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349

Consolidation modelling of soils under the test


embankment at Chek Lap Kok International
Airport in Hong Kong using a simplified finite
element method
Guofu Zhu, Jian-Hua Yin, and James Graham

Abstract: This paper models consolidation of the foundation soils under a test embankment at the new Chek Lap Kok
International Airport in Hong Kong. The modelling used a simplified finite element method and material parameters
derived from results in the original site investigation report. Various features that need to be considered in applying the
simplified method are illustrated through this case study. Good predictions of settlement results are obtained. Relatively
large discrepancies in pore-water pressure predictions suggest that the nonlinear nature of hydraulic conductivity needs
to be taken into account when large compressions are likely to occur. Geological conditions are shown to be a key factor in successful modelling of consolidation behaviour.
Key words: consolidation, pore-water pressure, case modelling, finite element method, vertical drains, settlement.
Rsum : Cet article modlise la consolidation des sols de fondation sous un remblai dessai au nouvel aroport international Chek Lap Kok de Hong Kong. La modlisation a utilis une mthode simplifie dlments finis et des paramtres du matriau drivs des rsultats du rapport de linvestigation originale du site. Diverses caractristiques qui
doivent tre considres dans lapplication de la mthode simplifie sont illustres dans cette tude de cas. De bonnes
prdictions des rsultats de tassement ont t obtenues. Des divergences relativement importantes dans les prdictions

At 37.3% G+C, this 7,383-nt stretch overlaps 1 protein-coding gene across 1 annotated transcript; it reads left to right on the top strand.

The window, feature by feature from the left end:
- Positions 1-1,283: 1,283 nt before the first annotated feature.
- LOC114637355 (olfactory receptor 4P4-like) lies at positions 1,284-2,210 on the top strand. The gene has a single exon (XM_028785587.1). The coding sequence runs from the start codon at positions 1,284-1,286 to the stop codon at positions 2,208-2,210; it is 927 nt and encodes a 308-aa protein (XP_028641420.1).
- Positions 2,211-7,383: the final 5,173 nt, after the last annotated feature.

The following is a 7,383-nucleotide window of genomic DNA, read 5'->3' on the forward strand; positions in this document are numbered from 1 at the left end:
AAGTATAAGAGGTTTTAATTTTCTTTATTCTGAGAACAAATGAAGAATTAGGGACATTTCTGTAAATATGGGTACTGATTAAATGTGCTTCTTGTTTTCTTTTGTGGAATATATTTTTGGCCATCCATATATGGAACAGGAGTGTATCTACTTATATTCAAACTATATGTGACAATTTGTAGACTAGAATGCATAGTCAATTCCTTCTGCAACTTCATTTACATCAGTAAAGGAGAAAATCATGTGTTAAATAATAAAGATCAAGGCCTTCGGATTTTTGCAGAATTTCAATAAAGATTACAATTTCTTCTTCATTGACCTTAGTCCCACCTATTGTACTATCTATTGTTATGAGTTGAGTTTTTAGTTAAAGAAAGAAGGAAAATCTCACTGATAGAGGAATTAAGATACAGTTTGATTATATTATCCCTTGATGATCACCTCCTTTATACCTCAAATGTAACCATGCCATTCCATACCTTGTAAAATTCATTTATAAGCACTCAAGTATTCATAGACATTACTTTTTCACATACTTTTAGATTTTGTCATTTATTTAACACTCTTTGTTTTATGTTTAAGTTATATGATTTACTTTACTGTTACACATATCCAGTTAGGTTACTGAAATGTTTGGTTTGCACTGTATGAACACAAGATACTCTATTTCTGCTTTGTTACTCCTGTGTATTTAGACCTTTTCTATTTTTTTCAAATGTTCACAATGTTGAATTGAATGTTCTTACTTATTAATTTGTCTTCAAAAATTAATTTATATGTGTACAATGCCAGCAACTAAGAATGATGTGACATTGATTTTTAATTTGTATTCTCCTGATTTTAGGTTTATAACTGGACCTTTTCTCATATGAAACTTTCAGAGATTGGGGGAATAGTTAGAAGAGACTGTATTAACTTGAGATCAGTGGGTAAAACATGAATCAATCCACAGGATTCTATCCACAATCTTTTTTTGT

des pressions interstitielles portent penser que la nature non linaire de la conductivit hydraulique doit tre prise en
compte lorsque des compressions importantes peuvent vraisemblablement se produire. On montre que les conditions
gologiques sont un facteur cl pour modliser avec succs le comportement en consolidation.
Mots cls : consolidation, pression interstitielle, modlisation de cas, mthode dlments finis, drains verticaux, tassement.
[Traduit par la Rdaction]

Zhu et al.

363

Introduction
Vertical drains are often installed in soft-soil engineering
projects where subsoils consist of fine-grained soils with low
hydraulic conductivity. The intention of the drains is to
shorten the drainage path and hence speed up the consolidation process.
Following derivation of the differential equation by
Rendulic (1935) for one-dimensional (1D) radial dissipation
of excess pore-water pressure, Carrillo (1942) showed that
two-dimensional (2D) flow problems can be uncoupled. As a
result, solutions to vertical and radial consolidation problems
can be combined to give solutions to the entire 2D problem.
Received January 18, 2000. Accepted October 13, 2000.
Published on the NRC Research Press Web site on
April 9, 2001.
G. Zhu and J.-H. Yin. Department of Civil and Structural
Engineering, Hong Kong Polytechnic University, Hung Hom,
Kowloon, Hong Kong, China.
J. Graham.1 Department of Civil and Geological
Engineering, The University of Manitoba, Winnipeg, MB
R3T 5V6, Canada.
1

Corresponding author (e-mail: jgraham@cc.umanitoba.ca).

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Probably the best known study of this topic was by Barron


(1948). He assumed two types of vertical strains that might
occur in a uniform clay layer: (i) free vertical strain resulting from a uniform distribution of surface load, and
(ii) equal vertical strain resulting from imposing the same